In the European Union energy prices are among the highest in the world. Just to compare: Chinese companies pay around 20 per cent less for electricity than medium sized industrial consumers in the EU, companies in India 65 per cent less and companies based in the US and Russia less than half the European consumers.
Business for Britain research demonstrates that the increasing cost of energy endangers up to 1.5 million jobs in the energy intensive sector alone, with 363,000 of these jobs being seriously threatened. EU policies currently account for up to 9 per cent of the cost of energy for Energy Intensive Industries. By 2030 this could rise to just under 16 per cent. Were the UK to opt out of the Renewables Target alone, energy bills for Energy Intensive Industries could fall by up to 7 per cent. Detailed analysis of Government Impact Assessments (IAs) reveals that EU energy regulations will cost the UK economy between £86.6 billion and £93.2 billion (net). Despite this high cost of this regulatory burden there is little evidence from European Commission figures that EU rules have significantly promoted cross border trade.
In 2012-13 alone the National Health Service spent about £630 million on energy. Between 2005 and 2012 the gas price index for the EU increased by 35 per cent and the electricity price index increased by 38 per cent. In the United States by contrast the gas price fell by 66 per cent and the electricity price fell by 4 per cent due in part to shale gas among other factors. Europe's high energy prices undermine efforts to combat climate change as Europe could become increasingly dependent on imports from other countries, countries which do not comply with the same high environmental standards that European firms do.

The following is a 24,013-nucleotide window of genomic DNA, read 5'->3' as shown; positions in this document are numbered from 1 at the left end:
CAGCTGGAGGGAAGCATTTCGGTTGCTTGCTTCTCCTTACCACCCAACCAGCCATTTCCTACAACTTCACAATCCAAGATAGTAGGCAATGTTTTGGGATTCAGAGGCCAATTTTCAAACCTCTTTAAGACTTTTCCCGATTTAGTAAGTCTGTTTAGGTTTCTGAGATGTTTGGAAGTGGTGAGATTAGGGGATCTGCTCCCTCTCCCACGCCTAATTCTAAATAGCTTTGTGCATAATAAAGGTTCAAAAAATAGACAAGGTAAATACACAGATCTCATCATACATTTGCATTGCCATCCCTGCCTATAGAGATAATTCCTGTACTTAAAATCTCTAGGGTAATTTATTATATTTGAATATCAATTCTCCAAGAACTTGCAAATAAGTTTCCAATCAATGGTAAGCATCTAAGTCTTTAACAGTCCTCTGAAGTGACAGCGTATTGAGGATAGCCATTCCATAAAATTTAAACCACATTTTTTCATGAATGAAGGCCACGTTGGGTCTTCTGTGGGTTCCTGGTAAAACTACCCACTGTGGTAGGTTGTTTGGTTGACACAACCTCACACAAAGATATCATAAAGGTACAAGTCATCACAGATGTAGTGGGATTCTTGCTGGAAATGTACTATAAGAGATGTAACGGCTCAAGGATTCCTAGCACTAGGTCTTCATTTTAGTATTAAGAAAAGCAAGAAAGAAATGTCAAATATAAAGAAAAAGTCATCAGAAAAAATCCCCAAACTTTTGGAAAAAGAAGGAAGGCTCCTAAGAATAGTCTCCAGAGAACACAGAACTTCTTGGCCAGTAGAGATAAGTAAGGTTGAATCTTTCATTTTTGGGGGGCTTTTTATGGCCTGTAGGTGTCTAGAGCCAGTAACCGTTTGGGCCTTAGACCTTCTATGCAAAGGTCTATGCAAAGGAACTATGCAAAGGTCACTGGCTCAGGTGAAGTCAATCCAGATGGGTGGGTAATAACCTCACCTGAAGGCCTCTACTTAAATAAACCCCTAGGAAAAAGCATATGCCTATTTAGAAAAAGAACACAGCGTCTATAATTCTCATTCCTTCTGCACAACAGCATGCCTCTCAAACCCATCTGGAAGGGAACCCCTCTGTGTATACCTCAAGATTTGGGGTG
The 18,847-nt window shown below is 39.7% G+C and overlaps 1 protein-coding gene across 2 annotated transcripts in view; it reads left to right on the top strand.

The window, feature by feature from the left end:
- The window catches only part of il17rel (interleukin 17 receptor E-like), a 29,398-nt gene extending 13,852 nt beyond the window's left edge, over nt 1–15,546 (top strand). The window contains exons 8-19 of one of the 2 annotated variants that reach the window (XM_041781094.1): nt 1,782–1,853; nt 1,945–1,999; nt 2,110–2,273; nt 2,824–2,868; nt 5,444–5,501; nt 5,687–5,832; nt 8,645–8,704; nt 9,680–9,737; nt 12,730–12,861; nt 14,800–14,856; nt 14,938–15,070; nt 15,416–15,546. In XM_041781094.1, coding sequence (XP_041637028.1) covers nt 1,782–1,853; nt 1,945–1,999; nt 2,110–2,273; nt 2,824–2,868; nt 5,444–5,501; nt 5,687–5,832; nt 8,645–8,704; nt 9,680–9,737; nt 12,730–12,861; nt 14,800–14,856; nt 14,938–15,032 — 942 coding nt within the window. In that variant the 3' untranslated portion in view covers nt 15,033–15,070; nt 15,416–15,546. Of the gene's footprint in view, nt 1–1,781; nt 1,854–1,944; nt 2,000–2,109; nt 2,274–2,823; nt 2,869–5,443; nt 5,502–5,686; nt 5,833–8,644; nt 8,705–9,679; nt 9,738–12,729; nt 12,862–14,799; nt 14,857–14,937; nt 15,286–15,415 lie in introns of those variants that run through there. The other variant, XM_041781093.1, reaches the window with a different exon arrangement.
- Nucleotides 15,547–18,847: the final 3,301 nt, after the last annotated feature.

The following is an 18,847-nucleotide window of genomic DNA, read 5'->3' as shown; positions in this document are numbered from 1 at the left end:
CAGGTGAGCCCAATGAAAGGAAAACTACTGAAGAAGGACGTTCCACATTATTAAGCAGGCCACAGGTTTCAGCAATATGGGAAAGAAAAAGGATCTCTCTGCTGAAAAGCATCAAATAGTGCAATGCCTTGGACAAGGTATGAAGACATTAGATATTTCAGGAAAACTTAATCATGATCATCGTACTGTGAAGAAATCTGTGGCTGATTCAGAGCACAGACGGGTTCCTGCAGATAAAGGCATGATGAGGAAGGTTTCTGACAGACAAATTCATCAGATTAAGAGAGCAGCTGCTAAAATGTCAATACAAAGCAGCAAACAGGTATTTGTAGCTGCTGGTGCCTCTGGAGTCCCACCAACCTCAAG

Half of the UK power stations earmarked for closure in 2020 have been forced to close because of the demands of the EU's Large Combustion Directive (2001/80/EC). This is estimated to cost the UK 11GW in capacity, raising serious concerns about security of supply. By 53 per cent to 38 per cent British manufacturers, who are much more dependent on energy than other business sectors, believe that the costs of EU membership outweigh the benefits. The Prime Minister has put the cost of an EU renewable's target as an additional £9bn per year to UK energy bills in 2030 and has called upon the European Commission to simplify "the existent targets regime from three targets to one".